In general, a telecommunication operator must be domiciled in Israel. Such requirement may be imposed by law - mainly the Communications Law (Telecommunications and Broadcasting), 5742-1982 ("Bezeq Law"), which requires cable and satellite operators to be domiciled in Israel - or by the license terms (e.g., cellular providers). In addition, in several cases the law or license terms may dictate a minimum Israeli ownership in a telecommunication operator. For example, a national news provider must be domiciled in Israel; the CEO and a majority of the members of the board must be Israeli citizens; and foreign citizens may not hold more than a third of such corporation. The Bezeq Law imposes additional restrictions on foreign ownership of telecommunication companies that are deemed an "Essential Service".
In order to apply for an FBO or SBO licence, the applicant must be a company incorporated in Singapore.
A Singapore incorporated company may be wholly owned by a foreign entity and therefore there is no restriction on foreign ownership for telecom licensees.
An operator is not required to be domiciled in France (i.e. to create a subsidiary, register a branch, or else) in order to operate a network or provide communications services in the country. Only the declaration or authorization requirement described in Question 1 above will apply.
Pursuant to France’s international commitments there are no legal restrictions on foreign ownership of operators. More generally, under EU directives each EU Member State must make sure that access to its telecom market is not unduly restricted.
In this area, the ministry in charge of electronic communications and the ARCEP must yet ensure that equivalence of treatment is respected regarding outbound as well as inbound traffic, including as concerns conditions of access to foreign networks.
An operator is not required to be domiciled in Germany. But a domestic representative is requested.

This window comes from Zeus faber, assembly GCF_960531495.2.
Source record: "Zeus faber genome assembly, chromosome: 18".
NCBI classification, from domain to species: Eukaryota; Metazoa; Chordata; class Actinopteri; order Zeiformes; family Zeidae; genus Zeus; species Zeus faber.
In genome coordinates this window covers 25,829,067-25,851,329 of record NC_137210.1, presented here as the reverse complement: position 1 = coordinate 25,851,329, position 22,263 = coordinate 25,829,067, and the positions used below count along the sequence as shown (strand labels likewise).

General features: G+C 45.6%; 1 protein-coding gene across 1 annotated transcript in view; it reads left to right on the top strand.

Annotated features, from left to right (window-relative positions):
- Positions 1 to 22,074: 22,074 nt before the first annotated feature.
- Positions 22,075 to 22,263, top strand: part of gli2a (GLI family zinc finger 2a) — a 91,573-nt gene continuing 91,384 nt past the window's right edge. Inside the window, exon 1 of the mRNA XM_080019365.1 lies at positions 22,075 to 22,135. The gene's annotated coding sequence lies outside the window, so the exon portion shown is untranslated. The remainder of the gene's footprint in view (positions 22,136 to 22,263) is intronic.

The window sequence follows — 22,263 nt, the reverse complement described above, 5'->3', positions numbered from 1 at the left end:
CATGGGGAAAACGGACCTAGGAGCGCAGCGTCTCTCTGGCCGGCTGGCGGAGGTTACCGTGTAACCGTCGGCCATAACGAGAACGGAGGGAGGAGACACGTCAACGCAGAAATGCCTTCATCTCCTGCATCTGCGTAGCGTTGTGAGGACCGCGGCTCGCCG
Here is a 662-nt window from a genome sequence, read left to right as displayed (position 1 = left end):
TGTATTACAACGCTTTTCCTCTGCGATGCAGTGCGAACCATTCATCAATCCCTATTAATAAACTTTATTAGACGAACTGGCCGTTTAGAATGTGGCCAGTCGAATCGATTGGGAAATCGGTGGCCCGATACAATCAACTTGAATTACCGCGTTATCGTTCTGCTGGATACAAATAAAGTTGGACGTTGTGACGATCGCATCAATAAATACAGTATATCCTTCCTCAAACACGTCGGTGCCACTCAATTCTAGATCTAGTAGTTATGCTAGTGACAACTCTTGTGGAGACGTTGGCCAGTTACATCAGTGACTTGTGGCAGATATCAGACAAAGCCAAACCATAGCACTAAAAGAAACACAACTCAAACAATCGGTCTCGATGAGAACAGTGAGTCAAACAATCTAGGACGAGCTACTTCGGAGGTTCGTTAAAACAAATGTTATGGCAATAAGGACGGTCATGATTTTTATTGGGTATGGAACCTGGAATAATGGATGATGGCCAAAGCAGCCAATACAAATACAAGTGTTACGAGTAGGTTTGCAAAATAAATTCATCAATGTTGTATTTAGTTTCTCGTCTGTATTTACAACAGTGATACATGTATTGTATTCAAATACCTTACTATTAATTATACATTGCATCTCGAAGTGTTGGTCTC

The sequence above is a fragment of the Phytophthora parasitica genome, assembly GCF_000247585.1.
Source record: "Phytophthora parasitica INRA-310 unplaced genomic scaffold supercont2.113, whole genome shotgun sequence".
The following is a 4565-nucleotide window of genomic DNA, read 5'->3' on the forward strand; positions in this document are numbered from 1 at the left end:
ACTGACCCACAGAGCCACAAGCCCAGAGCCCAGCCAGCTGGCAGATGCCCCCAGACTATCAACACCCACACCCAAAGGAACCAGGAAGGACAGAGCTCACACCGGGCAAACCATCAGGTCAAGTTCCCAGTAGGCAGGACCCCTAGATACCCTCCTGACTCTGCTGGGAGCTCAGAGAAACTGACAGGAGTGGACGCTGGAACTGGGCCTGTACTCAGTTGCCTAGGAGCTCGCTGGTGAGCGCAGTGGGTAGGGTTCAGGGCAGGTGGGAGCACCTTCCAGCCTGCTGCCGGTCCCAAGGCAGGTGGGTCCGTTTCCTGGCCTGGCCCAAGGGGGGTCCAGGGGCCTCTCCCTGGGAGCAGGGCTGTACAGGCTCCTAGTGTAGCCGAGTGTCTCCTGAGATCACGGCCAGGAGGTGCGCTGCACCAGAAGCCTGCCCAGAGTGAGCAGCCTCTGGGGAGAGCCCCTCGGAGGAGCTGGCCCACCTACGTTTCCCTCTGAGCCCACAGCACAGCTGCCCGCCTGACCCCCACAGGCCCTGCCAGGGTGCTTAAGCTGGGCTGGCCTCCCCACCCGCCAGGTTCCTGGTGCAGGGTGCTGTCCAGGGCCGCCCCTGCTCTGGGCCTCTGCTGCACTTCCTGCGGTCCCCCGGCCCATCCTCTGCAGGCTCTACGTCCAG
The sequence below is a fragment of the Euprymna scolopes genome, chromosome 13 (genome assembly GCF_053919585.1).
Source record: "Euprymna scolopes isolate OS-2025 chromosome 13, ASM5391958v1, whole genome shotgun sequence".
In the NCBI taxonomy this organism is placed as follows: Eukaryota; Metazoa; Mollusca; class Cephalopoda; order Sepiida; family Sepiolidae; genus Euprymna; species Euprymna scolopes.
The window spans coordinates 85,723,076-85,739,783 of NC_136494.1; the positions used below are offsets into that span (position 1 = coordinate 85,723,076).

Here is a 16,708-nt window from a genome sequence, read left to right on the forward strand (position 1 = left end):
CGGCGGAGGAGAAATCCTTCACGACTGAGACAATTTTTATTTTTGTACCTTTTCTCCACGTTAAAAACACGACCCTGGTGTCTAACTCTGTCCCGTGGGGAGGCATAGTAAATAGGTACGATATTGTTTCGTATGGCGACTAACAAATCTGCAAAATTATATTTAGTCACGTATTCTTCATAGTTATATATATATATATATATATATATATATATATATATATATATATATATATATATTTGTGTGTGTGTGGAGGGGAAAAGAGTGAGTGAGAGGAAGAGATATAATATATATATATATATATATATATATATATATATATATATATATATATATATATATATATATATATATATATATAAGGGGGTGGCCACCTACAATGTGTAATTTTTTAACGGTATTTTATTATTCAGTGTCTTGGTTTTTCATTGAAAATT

Generally, no restrictions apply to operators not domiciled in Switzerland or companies owning interests in the electronic communications market in Switzerland. However, subject to any international obligations to the contrary, ComCom may refuse to grant a license to use the radio frequency spectrum to foreign-incorporated companies unless reciprocal rights are granted to Swiss companies under the relevant foreign laws. Foreign TSPs obtaining contractual access to the network services of a TSP in Switzerland enter the market as Mobile Virtual Network Operators (MVNOs). MVNOs do not need an operation licence as their network is based on the transmission frequencies of the licenced operators. In Switzerland, there are three suppliers of mobile network infrastructure and several MVNOs.
The Telecommunications Law sets forth that licenses for the provision of telecommunications services, use or operation of the radio spectrum, and establishment and operation of telecommunications networks can only be granted to natural persons residing or legal persons domiciled in Ecuador that meet all the technical, economic and legal requirements specified in said Law, its Rules and the Regulation to Grant Licenses issued by the Telecommunications Regulatory and Control Agency.
Foreign legal persons providers of services, including state owned companies of countries that form part of the international community, must be likewise domiciled in Ecuador in order to obtain the respective licenses.
In line with the above, the Company Law in its article 6 mandates that if the activities that a foreign company is going to perform involve the provision of public services such as the provision of telecommunications services, it will be under the obligation to domicile itself in the Republic of Ecuador.